const numbers= [1,2,3,4,5];
const doubled  = numbers.map(n => n * 2);
console.log(doubled); // [2,4,6,8,10]

map() is much similar to the forEach() as in working but .forEach() is not a higher-order function. This is because of the 3 differences:

  1. map() doesn't mutate the given array and works with a copy of it and returns an array while forEach() mutate the given array which makes it an impure function.

  2. map() returns an array so, it can be stored in a variable but forEach() return void so it cannot be stored in a variable.

  3. we can append other functions after map() as arr.map(callback).filter(filterFun) but we cannot do it for forEach() function.

Let's say we have an array of objects and we need to change the price of rice to 40

const arrObj = [
  { item: "rice", price: 20 },
  { item: "pulse", price: 30 },
  { item: "potato", price: 40 },
  { item: "onion", price: 50 },
];

Solution

const updatedArr = arrObj.map((currItem) =>
  currItem.item === "rice" ? { ...currItem, price: 40 } : currItem
);

It looks hard but what happens is the map function iterates over the array of objects and compares each object if it has a value of rice for the item key, and on matching the object price key-value pair is replaced with price:40 and the rest is returned as it is.

2. Filter function

As the name suggests it returns an array filtering with the condition given.

const numbers = [1,2,3,4,5];
var evenNumbers= numbers.filter(n => n % 2 == 0);

3. Reduce function

Just like .map() the .reduce() also runs a callback for each element of an array but reduce passes the result of this callback (the accumulator) from one array element to the other.

The accumulator can be anything like integer, string, object, etc. and must be instantiated or passed when calling .reduce().

A simple reduce function:-

const numbers = [1,2,3,4,5];
var initialVal = 0;
const sumOfNumbers = numbers.reduce((accu, val) => val + accu , initialVal);
console.log(result) // 15

Let's take a complex example as we did for the .map(), let's assume we have an array of groceries and we need to find the total bill.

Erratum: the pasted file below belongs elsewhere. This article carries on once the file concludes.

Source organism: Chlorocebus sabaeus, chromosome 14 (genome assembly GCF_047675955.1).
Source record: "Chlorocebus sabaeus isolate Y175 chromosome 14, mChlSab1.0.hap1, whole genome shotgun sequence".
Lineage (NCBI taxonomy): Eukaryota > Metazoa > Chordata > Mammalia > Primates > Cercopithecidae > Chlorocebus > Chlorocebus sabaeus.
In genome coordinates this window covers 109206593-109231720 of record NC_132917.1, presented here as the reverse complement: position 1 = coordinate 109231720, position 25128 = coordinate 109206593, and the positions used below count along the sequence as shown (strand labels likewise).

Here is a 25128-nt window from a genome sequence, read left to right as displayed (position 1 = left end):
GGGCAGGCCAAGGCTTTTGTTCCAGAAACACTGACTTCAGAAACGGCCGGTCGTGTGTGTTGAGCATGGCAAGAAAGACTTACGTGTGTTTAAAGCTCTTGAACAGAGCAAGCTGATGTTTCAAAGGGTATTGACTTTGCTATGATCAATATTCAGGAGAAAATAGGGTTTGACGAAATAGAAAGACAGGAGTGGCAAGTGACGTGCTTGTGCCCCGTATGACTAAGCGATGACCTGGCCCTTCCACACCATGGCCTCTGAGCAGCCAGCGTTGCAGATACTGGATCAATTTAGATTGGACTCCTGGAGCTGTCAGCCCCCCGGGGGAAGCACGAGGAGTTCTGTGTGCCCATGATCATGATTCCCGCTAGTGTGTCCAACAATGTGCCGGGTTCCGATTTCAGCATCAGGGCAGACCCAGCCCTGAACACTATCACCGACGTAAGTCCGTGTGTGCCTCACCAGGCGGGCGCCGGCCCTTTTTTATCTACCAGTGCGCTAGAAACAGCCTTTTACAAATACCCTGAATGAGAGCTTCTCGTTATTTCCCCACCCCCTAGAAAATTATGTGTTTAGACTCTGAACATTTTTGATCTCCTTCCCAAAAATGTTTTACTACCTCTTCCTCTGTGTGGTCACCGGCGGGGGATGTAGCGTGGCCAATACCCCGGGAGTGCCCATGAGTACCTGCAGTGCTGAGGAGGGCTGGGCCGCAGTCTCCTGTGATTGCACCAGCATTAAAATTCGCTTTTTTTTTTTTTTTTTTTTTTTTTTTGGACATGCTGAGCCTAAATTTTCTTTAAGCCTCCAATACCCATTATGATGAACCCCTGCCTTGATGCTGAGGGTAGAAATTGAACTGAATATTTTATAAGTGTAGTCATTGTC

Solution

const arrObj = [
  { item: "rice", price: 20 },
  { item: "pulse", price: 30 },
  { item: "potato", price: 40 },
  { item: "onion", price: 50 },
];
const bill = arrObj.reduce((acc,item) => acc + item.price , 0) 
console.log(bill); // 140

Combining map(), filter() and reduce()

Now, as we know all the 3 concepts, let's combine them to create some magic. Here we will use .filter() to filter out the items whose price are equal to greater than 40 then .map() to add the vegetable property if it's a vegetable and .reduce() to finally create a sum of the age of everyone combined.

const arrObj = [
  { item: "rice", price: 20 },
  { item: "cabbage", price: 30 },
  { item: "pulse", price: 30 },
  { item: "potato", price: 40 },
  { item: "onion", price: 50 },
  { item: "wheat", price: 60 },
];
const vegetables = [ "cabbage", "potato", "onion"];
const priceAbove40 =  (item) => item.price >= 40;
const isVegetable = (item) => item.vegetable === true
const addVegetableProperty = (item) => { item.vegetable = vegetables .includes(item.item);  return item;}
const priceReducer = (sum, item) => { return sum + item.price}, 0);
const vegetableAbove40= arrObj.filter(priceAbove40).map(addVegetableProperty).filter(isVegetable )
const totalPricevegetableAbove40 =  vegetableAbove40.reduce(priceReducer) //90

This was all about the higher-order functions. Hope you have learnt a lot. Stay tuned for more such articles. Please share and comment below your views on this topic.